Taiwan can’t gamble on cross-Straits crisis

Source:Global Times Published: 2019/4/1 22:33:40

Taiwan authorities claimed that People's Liberation Army (PLA) fighter jets crossed the so-called "middle line" of the Taiwan Straits at Sunday noon. Will the Straits situation reach a new stage? Possibly, but not necessarily. 

First, the "middle line" is fictitious and psychological comfort to the Taiwan authorities. The Chinese mainland has never recognized it. Moreover, the two sides across the Straits probably have different definitions of the "middle line." Hence, even if PLA fighter jets did cross it, how the situation develops depends on Taiwan and US reactions.

Washington has gone too far by sending warships to sail through the Straits thrice this year. Many people tended to think the PLA's move was a response to recent provocations by Taiwan and the US. If they restrain themselves, the crossing of PLA fighter jets over the "middle line" will be nothing serious. However, if the two continue to make provocative moves, the cross-Straits situation is bound to become more uncertain. 

The cross-Straits situation is complicated as three sides are involved, while the main players of the game are two of them - Beijing and Washington.

Taiwan's real interest is long-term peace, which is always marginalized by the politics in the island. Some politicians in Taiwan prefer to put forward extreme policies to rival the mainland. The preconditions for such measures are peace where wars will not really break out. 

Taiwan authorities make people believe they fear nothing, but in fact, the island cannot withstand the cross-Straits situation going toward deep turmoil.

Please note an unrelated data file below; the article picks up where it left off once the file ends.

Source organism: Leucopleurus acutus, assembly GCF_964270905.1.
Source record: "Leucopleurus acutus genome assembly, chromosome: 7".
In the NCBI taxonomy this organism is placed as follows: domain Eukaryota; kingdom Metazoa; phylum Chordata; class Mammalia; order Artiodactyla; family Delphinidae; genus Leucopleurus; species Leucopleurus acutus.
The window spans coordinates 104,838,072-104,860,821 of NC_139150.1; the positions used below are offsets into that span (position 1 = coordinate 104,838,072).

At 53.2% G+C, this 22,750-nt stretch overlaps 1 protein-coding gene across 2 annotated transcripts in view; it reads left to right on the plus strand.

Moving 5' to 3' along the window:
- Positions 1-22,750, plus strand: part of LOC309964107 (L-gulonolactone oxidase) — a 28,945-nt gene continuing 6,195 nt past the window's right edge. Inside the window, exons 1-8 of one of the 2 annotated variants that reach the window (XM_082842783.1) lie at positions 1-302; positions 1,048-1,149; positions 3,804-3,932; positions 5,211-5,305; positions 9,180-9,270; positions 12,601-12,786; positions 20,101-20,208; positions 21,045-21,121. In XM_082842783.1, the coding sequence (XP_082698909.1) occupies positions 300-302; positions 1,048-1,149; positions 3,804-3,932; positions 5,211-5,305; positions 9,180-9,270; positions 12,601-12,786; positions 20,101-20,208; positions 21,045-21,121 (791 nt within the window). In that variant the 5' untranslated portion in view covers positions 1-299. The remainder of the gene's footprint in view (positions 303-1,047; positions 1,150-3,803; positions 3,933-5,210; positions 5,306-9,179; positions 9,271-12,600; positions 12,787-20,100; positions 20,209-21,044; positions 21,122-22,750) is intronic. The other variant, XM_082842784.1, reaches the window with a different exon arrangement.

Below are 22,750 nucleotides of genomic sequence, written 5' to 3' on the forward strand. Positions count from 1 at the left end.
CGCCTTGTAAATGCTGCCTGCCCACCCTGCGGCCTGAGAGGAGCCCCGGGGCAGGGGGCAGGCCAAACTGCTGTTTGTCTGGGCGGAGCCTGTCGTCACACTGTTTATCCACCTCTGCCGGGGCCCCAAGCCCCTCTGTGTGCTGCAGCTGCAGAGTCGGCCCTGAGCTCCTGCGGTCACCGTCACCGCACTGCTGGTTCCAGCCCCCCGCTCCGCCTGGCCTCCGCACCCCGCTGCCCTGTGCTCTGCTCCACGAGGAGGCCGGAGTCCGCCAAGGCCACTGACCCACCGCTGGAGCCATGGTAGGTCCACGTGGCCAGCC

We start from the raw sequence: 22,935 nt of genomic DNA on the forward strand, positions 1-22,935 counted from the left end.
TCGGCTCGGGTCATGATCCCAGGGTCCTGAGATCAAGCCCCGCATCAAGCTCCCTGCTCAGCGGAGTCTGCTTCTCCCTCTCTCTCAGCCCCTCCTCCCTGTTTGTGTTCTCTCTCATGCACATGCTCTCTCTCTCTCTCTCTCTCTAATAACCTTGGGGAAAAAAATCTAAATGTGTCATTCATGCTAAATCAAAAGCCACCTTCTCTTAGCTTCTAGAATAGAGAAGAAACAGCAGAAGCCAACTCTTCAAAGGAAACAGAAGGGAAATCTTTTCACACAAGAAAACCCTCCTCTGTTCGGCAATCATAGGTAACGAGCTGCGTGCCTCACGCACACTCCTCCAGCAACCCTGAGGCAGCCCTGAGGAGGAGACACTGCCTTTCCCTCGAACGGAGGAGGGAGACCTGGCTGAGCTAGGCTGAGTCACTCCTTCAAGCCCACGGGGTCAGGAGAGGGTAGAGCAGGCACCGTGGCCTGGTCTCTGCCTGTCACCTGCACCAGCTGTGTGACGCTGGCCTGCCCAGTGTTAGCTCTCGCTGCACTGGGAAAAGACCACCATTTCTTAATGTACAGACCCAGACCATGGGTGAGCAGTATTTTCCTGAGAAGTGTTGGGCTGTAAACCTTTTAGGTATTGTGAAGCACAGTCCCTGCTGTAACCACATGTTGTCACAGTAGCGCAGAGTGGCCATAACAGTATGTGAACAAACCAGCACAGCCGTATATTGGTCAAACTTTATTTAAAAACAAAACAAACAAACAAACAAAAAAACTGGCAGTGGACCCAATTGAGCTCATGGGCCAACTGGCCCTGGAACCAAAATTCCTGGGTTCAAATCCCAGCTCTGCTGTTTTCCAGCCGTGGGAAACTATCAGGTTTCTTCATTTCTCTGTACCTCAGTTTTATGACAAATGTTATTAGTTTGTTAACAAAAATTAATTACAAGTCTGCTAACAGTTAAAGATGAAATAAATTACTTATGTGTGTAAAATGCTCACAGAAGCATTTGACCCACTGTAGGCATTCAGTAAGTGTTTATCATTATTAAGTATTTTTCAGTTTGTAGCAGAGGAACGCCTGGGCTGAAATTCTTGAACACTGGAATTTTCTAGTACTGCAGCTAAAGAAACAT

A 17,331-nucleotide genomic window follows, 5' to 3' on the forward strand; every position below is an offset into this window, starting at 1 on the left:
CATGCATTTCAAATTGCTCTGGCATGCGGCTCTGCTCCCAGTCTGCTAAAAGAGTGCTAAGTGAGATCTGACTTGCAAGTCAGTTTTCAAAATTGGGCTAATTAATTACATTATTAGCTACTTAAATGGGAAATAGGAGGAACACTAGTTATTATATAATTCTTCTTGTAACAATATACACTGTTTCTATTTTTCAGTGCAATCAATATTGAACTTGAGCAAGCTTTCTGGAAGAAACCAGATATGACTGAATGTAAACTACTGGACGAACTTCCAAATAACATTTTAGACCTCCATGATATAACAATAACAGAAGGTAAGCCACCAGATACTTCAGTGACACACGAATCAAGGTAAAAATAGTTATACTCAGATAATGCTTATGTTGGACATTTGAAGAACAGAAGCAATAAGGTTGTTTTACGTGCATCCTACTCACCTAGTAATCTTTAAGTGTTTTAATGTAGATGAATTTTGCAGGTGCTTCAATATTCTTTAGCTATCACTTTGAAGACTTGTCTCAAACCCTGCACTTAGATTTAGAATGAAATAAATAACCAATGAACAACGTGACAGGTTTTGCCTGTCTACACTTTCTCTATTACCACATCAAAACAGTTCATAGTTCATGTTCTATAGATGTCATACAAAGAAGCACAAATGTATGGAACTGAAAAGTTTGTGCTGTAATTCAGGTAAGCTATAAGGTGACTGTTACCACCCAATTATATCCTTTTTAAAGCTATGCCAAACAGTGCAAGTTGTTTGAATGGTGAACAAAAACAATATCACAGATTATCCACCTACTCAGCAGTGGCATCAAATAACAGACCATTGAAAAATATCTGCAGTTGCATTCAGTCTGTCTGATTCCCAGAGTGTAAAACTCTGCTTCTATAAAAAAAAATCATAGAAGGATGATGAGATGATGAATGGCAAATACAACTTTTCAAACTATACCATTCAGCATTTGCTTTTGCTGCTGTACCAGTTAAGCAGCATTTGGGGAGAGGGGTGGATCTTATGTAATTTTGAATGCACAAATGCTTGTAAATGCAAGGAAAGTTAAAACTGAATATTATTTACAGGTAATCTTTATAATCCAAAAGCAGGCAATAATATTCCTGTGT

China and the US are big countries who can afford military frictions in certain areas. But for the island, it won't be that simple. 

If the fighter jets of the PLA and the US Air Force have an encounter in the skies over Taiwan, it will have a strong psychological impact on Taiwan people. The mainland could also retaliate against US moves in the region. 

Recently, Chinese mainland scholars have been engaged in a broader discussion on how to cope with the growing provocations from the island and the US. More and more people suggest PLA fighter jets fly over the island. 

As cross-Straits military tensions intensify, the probability of occasional military frictions or limited military conflicts will rise. It's possible that the fighter jet will be shot down in a military clash, or PLA conducts targeted elimination at certain military base on the island that could threaten the mainland. 

Does this mean China is about to resolve the Taiwan question using military means? Not necessarily. A peaceful reunification is the mainland's basic policy toward the island. But it doesn't mean giving up using military forces. 

We don't need a real war to resolve the Taiwan question. The mainland can adopt various measures to make Taiwan ruled by the Democratic Progressive Party (DPP) turn into a Lebanon situation, which "Taiwan independence" forces cannot afford.

If Washington sends wrong signals that lead to continuously escalating tensions in the region, it would be a nightmare for Taiwan authorities. If the DPP puts the island in the middle of a high-level military storm, can it sustain the rule? 

Once the cross-Straits crisis gets out of control, the Chinese mainland is capable of fighting to the end, while both the island and the US have something to worry about. The DPP fears that it would lose its power. Washington doesn't want to be involved in another major war and is also concerned that Taiwan people will no longer accept its support. 

Taiwan and the US must restrain themselves as the cross-Straits crisis has already turned into a gamble they cannot afford. 



Posted in: EDITORIAL

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